Does obesity pose a significant health risk to surgical patients regardless of their age? It appears so. Although the correlation between obesity and surgical complications has been well documented in adults, a study published in the journal Surgical Infections suggests elevated body mass index in pediatric surgical patients increases the likelihood of developing surgical site infections.
In reviewing cases from more than 66,600 surgical patients ages 2 to 18, the authors of the study categorized each patient according to BMI: underweight, normal, overweight or obese. In the 1,380 patients who had SSIs — 767 male, 613 female — elevated BMI (overweight and obese) was shown to be a significant risk factor. Patients who had pediatric general surgery (3.6%) and cardiothoracic surgery (2.5%) reported the highest rates of SSIs. Also, the most common SSIs among overweight and obese patients were superficial incisional in nature.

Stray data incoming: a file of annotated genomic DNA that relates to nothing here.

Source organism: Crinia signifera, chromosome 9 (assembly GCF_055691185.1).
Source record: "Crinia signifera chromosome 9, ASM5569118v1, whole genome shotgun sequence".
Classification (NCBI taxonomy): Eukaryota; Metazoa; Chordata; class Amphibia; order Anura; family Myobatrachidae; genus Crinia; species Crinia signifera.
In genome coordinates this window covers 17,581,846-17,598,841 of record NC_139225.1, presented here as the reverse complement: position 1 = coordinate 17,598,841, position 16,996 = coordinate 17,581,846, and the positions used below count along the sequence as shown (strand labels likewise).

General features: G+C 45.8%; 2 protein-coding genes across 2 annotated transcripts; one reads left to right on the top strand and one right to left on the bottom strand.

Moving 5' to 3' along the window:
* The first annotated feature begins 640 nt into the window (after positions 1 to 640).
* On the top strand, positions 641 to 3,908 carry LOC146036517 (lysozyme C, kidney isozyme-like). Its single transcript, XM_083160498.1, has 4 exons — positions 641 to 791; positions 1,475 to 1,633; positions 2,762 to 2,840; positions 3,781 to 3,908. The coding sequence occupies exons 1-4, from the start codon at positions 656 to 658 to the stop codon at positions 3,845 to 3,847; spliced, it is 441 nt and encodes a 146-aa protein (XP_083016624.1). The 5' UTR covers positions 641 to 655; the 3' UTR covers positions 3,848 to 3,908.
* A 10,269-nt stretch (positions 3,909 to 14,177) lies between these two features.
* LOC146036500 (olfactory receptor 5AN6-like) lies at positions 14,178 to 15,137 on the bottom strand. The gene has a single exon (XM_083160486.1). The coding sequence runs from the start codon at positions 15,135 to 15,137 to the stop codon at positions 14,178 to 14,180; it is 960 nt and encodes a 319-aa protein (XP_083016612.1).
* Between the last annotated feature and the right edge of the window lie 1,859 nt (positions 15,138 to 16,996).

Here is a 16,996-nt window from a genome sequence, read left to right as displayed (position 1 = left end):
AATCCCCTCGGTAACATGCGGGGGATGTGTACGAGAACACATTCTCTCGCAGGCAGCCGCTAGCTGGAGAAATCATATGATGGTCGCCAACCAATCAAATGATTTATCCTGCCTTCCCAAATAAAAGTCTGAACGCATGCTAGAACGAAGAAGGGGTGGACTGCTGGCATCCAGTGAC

The study's single-center review identified 115 patients with SSIs. Of these, nearly 30% were overweight or obese, with few other identifiable SSI risk factors. Here, appendectomy was the most common procedure associated with SSIs, and the subspecialties of pediatric surgery and pediatric orthopedics reported the highest rates of SSIs.
Healthcare providers should consider these potentially troubling statistics when assessing and counseling pre-operative pediatric patients and their families, the study's authors suggest.
Obesity has long been considered a risk factor for adults who are undergoing surgery. A 2011 study published in JAMA Surgery showed that obesity increases the risk of an SSI after colectomy by 60%. The study also illustrated how the presence of infection increased the cost of treatment by more than $17,300 per patient.